We're sticking with COSTCO and Starbucks. We're mixing it up with Vons and Trader Joes, with Barnes & Noble and Warwicks. But we're not being so uppity that we think the real workers of our city should be deprived of a Wal-Mart Supercenter, just because the unions and the City Council say so. That's elitism to the extreme.

If you want to sample what union dictates can do for a city, visit Detroit. The unemployment rate there is 7.5 percent compared to our 3.9 percent. Detroit suffers 1,251 violent crimes annually for every 100,000 citizens, leading the nation while San Diego sits at a 469 rate per 100,000. Take an entire country, like Germany, where the social improvements have been mandated nationwide and unemployment just passed 12%.

We have a neighbor who moved here from Detroit. When I asked how bad a beating they were taking on their house sale there, he winced.

"I'll let you know if I ever get an offer," he said. "We'll take any price."

Hey, unions can help create affordable housing after all. Wanna live in Detroit?

Gary Sutton is a retired CEO. He is the author of "Corporate Canaries?Avoid Business Disasters with a Coal Miner's Secrets."

12/21/06

Christ is back in Christmas?

OK...here we are, a few days before Christmas. The Salvation Army is out there in front of Walmart, and Walmart employees have been authorized to use the "C" word in greeting customers.

You will actually receive a 'Merry Christmas' from Walmart employees.

Like, wowsers, dude.

"Christians" everywhere are congratulating themselves for having moved America's Favorite Place to Shop to put Christ back in Christmas.

However...

"Christians" are the ones who have had more to do with removing Christ from Christmas than any of the most rabid leftie moonbats.

Tell me, if you will, what this insane spending spree that constitutes "The Christmas Season" has to do with Christ? It's a mad splurge of hedonistic materialism. It has nothing to do with the true meaning of Christmas, whatever that might be at the dawn of this, the Third Millennium.

Yet "Christians", swarming through Walmart and the malls, wielding credit cards like swords of God-like vengeance, take smug self-satisfaction in having put Christ back in Christmas.

They have not. The almighty dollar has put something back in the season, but I don't think it has anything to do with Christ.

It has to do with which stridently vocal group has managed to threaten the most economically disruptive boycott.

It has nothing to do with Christ.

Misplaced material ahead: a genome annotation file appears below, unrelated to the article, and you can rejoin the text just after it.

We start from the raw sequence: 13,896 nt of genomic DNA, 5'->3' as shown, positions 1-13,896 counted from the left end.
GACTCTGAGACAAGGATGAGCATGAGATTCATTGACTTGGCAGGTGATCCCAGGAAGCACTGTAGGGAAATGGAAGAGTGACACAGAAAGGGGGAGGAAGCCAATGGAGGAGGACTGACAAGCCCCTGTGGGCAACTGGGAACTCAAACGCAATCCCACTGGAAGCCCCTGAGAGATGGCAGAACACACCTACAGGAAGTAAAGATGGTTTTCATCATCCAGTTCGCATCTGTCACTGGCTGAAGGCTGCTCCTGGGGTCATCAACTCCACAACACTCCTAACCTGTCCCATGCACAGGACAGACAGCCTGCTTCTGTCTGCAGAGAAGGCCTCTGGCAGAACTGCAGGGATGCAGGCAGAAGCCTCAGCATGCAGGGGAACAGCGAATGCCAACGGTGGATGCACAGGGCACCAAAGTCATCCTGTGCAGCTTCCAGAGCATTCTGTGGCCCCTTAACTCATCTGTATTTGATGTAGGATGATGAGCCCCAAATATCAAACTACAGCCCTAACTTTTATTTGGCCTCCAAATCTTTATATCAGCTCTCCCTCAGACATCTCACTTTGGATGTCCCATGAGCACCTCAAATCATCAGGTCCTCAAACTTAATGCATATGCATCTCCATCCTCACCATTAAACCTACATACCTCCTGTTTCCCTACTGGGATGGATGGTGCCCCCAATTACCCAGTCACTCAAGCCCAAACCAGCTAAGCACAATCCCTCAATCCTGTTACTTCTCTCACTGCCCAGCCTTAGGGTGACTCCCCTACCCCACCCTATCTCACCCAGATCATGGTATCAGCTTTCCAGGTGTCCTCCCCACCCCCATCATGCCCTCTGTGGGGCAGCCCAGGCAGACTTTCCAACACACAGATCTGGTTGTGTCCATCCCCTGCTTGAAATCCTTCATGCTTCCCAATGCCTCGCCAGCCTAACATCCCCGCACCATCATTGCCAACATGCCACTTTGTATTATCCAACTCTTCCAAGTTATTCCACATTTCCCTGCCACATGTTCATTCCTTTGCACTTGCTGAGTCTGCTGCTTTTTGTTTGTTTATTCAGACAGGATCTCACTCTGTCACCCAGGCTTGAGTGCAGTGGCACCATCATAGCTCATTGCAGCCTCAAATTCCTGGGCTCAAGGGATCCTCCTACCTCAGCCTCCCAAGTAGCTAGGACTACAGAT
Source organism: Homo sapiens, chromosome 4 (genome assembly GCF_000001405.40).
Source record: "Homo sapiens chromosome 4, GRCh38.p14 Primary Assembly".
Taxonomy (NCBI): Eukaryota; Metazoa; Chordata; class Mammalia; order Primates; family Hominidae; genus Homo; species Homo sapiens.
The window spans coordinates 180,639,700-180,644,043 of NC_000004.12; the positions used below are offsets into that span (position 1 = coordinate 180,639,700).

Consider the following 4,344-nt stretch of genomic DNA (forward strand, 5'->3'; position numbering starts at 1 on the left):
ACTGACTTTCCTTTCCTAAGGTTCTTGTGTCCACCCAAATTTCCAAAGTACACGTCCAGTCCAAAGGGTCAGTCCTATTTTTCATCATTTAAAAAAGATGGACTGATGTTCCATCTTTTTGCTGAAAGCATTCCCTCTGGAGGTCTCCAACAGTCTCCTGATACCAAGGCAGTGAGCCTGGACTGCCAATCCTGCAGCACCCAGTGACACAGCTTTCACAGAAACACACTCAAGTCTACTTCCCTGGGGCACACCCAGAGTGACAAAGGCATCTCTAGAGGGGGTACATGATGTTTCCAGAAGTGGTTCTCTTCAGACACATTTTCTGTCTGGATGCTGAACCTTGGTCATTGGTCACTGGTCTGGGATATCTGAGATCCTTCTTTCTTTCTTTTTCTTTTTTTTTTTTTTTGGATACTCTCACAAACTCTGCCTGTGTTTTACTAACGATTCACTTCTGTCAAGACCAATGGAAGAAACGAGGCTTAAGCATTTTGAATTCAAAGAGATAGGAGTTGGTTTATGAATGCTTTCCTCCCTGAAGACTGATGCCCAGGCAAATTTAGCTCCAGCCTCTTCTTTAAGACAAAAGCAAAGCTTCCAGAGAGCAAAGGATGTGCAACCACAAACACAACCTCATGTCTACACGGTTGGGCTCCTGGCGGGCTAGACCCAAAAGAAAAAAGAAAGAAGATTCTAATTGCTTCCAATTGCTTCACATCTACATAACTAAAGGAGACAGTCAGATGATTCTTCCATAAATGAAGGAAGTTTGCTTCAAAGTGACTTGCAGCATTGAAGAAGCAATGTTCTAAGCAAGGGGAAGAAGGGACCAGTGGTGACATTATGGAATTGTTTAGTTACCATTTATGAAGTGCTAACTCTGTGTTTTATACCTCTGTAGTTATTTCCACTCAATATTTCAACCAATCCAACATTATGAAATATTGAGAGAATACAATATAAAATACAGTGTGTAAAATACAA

The madcap spending sprees continue. Sometime over the weekend, some "Christians" may take a few minutes, an hour or so, and go to church. And after that, they will go back to roll in the swag, putting Christ aside in favor of the latest bit of technology or the latest bit of fashion.

There is a difference between "Christ-like" and "Christian".

That's what it has come down to.

Whose fault is that? The leftie liberal moonbats and the ACLU?

Jesus wept.

12/20/06

Principalities and Powers: The Rape of Europe

Islamofascist apologists won't like this one:

The Rape of Europe

http://www.brusselsjournal.com/node/1609

An excerpt:

The German author Henryk M. Broder recently told the Dutch newspaper De Volkskrant (12 October) that young Europeans who love freedom, better emigrate. Europe as we know it will no longer exist 20 years from now. Whilst sitting on a terrace in Berlin, Broder pointed to the other customers and the passers-by and said melancholically: "We are watching the world of yesterday."

Yep. And today, Al Zarwahiri, the second-in-command of Al Qaeda, told Muslims in general and the Palestinians in particular that any way other than 'holy war' was the wrong way:

http://www.foxnews.com/story/0,2933,237678,00.html

"...He attacked Abbas' proposal to hold early elections to resolve the increasingly violent rivalry between his moderate Fatah party and the militant Hamas movement, which dominates the parliament. The situation has degenerated to daily gunbattles in the streets of Gaza.

In the clips broadcast by Al-Jazeera, al-Zawahiri did not say how the two parties should settle their dispute, but he scoffed at elections, saying: "Any way other than holy war, will lead us only to loss and defeat."

And here is a good spoof of James Baker and the ISG (Iraqi Study Group)findings:

http://www.youtube.com/watch?v=-w77sLtz754

See also:

http://tinyurl.com/ymbg5y

12/18/06

Economic development dustup in Pueblo

They're going at it again over in Pueblo, over the latest GEO scheme to start up a private prison there.

It involves a bit of conflict of interest, the stink of corruption, the usual greed and avarice and the presumption that the taxpayers are stupid beyond belief.

The article is here:

http://www.chieftain.com/editorial/1166451014/1

Here is a good little excerpt:

"State Rep. Buffie McFadyen of Pueblo West had requested the audit, which found that a former state director of prisons, who turned out to be Nolin Renfrow, was helping GEO to get a contract for a private prison in Weld County while he still was employed by the state.

Mr. Renfrow's commission from that deal would have been $1 million, according to the audit. The egregious conflict of interest reportedly took place when Mr. Renfrow was cashing in on unused state vacation and sick leave.

"Neither the department (of Corrections) nor the former employee provided evidence that (Renfrow) received the express consent of his attending physician or appointing authority to engage in outside work activities," the audit said. "As a result, we question (his) use of about 240 hours of paid sick leave benefits valued at about $14,000." "

and another:

"GEO wanted the guarantee to secure tax-exempt bond financing for construction. There was even talk about the city of Pueblo issuing the bonds. Outrageous!"